Faced with ever-rising prices in the United States, the American Central Bank should strike hard on Wednesday to slow the economy and try to curb inflation, while taking care to protect the economy from the recession that threatens.
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The monetary committee of the powerful Federal Reserve (Fed), which met on Tuesday and Wednesday morning, should indeed announce a new sharp increase in key rates.
The decision will be announced at 2 p.m. (6 p.m. GMT) in a statement, which will be followed by a press conference by Fed Chairman Jerome Powell at 2:30 p.m.
"We expect the Fed to raise (its rates) by 75 basis points, (...) carrying out the most aggressive cycle of tightening since the 1980s," said Gregory Daco, chief economist of EY-Parthenon.
It had already done so at its previous meeting in mid-June, and it was then the biggest rise since 1994. An even bigger hike, by one point, could even be on the table.
The objective: to make credit more expensive to slow down consumption and, ultimately, to ease the pressure on prices. Inflation indeed again reached a new record in June, at 9.1% over one year, unseen for more than 40 years.
The comments that Jerome Powell may make on the rate of increases envisaged by the institution for the coming months will also be scrutinized and dissected by observers.
"Mr. Powell will repeat that the Fed sees inflation as a scourge, especially for low-income households, and that policymakers are determined to bring it down,” predicts economist Ian Shepherdson of Pantheon Macroeconomics.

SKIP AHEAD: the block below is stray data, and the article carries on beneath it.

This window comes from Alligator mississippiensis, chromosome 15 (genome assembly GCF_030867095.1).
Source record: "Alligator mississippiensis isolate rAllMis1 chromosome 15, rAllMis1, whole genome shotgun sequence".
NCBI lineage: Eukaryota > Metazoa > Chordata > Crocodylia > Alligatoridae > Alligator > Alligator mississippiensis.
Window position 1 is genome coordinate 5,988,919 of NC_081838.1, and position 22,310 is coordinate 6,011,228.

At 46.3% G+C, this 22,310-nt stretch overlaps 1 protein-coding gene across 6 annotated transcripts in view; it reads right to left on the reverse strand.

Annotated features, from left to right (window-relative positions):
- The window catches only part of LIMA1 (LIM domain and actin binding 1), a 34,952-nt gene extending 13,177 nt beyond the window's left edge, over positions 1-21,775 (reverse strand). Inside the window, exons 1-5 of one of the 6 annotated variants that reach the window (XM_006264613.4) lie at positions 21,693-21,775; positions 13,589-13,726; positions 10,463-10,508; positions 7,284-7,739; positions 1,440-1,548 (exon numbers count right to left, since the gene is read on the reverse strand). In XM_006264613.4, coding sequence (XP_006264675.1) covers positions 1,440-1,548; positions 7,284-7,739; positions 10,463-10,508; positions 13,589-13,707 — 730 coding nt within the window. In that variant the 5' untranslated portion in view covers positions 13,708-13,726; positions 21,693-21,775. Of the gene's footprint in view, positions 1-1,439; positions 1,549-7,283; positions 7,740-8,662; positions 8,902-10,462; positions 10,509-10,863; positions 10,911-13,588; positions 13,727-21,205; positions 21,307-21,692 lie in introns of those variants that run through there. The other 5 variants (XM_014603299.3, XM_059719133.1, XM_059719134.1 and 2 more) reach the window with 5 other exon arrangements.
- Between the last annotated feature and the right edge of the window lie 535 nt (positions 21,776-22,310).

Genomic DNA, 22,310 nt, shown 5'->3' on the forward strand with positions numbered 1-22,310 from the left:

The Fed has indicated that it would take a drop in inflation for it to consider stopping raising rates, or at least slowing the pace. “We expect this condition to be met by the time of the September meeting,” adds Ian Shepherdson.
But the long-awaited economic slowdown to bring prices down could prove too strong, and plunge the world's largest economy into recession.
The European Central Bank has also started to tighten its monetary policy, following many financial authorities. And the International Monetary Fund said on Tuesday that it was essential that these institutions continue to fight inflation.
This will, of course, not be without difficulty and "tighter monetary policy will inevitably have economic costs, but any delay will only exacerbate them", according to the IMF.
The Fed hopes to achieve a “soft landing”.
The good health of the American economy should allow it to escape a recession, according to Joe Biden's Minister of Economy and Finance, Janet Yellen.
The IMF is less optimistic. “The current environment suggests that the possibility of the United States escaping recession is slim,” its chief economist, Pierre-Olivier Gourinchas, warned on Tuesday.
The international institution now only expects 2.3% growth in the United States for this year, 1.4 points less than in its latest forecasts, published in April.
Second-quarter gross domestic product growth will be released on Thursday. It should have been very slightly positive, after a negative first quarter (-1.6%), thus saving the American economy from recession for this time.
But, in the event that it were negative again, the world's largest economy would then enter a technical recession, with two negative quarters in a row.
The very definition of recession, however, is the subject of debate in the country as this publication approaches: is it two consecutive quarters of negative growth? Or a broader deterioration in economic indicators, which is not currently the case?